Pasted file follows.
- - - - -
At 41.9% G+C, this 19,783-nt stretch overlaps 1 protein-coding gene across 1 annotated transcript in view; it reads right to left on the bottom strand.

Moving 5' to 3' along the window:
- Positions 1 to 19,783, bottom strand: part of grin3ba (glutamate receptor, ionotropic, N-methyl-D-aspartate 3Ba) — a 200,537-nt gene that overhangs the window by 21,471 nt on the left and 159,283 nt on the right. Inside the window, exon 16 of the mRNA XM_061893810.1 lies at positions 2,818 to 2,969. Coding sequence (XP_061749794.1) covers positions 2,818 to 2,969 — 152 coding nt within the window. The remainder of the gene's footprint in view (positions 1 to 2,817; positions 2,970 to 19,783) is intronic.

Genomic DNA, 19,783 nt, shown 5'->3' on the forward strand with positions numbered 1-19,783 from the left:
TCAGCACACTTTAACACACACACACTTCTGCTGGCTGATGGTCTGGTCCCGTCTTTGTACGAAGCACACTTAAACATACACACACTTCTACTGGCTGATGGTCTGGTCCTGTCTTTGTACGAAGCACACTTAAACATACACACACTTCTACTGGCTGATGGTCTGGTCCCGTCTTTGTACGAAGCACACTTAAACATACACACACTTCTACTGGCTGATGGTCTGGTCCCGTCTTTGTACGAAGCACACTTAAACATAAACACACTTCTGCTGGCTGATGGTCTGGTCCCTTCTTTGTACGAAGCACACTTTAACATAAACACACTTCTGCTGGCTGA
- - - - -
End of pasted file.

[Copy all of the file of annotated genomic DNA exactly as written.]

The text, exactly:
At 41.9% G+C, this 19,783-nt stretch overlaps 1 protein-coding gene across 1 annotated transcript in view; it reads right to left on the bottom strand.

Moving 5' to 3' along the window:
- Positions 1 to 19,783, bottom strand: part of grin3ba (glutamate receptor, ionotropic, N-methyl-D-aspartate 3Ba) — a 200,537-nt gene that overhangs the window by 21,471 nt on the left and 159,283 nt on the right. Inside the window, exon 16 of the mRNA XM_061893810.1 lies at positions 2,818 to 2,969. Coding sequence (XP_061749794.1) covers positions 2,818 to 2,969 — 152 coding nt within the window. The remainder of the gene's footprint in view (positions 1 to 2,817; positions 2,970 to 19,783) is intronic.

Genomic DNA, 19,783 nt, shown 5'->3' on the forward strand with positions numbered 1-19,783 from the left:
TCAGCACACTTTAACACACACACACTTCTGCTGGCTGATGGTCTGGTCCCGTCTTTGTACGAAGCACACTTAAACATACACACACTTCTACTGGCTGATGGTCTGGTCCTGTCTTTGTACGAAGCACACTTAAACATACACACACTTCTACTGGCTGATGGTCTGGTCCCGTCTTTGTACGAAGCACACTTAAACATACACACACTTCTACTGGCTGATGGTCTGGTCCCGTCTTTGTACGAAGCACACTTAAACATAAACACACTTCTGCTGGCTGATGGTCTGGTCCCTTCTTTGTACGAAGCACACTTTAACATAAACACACTTCTGCTGGCTGA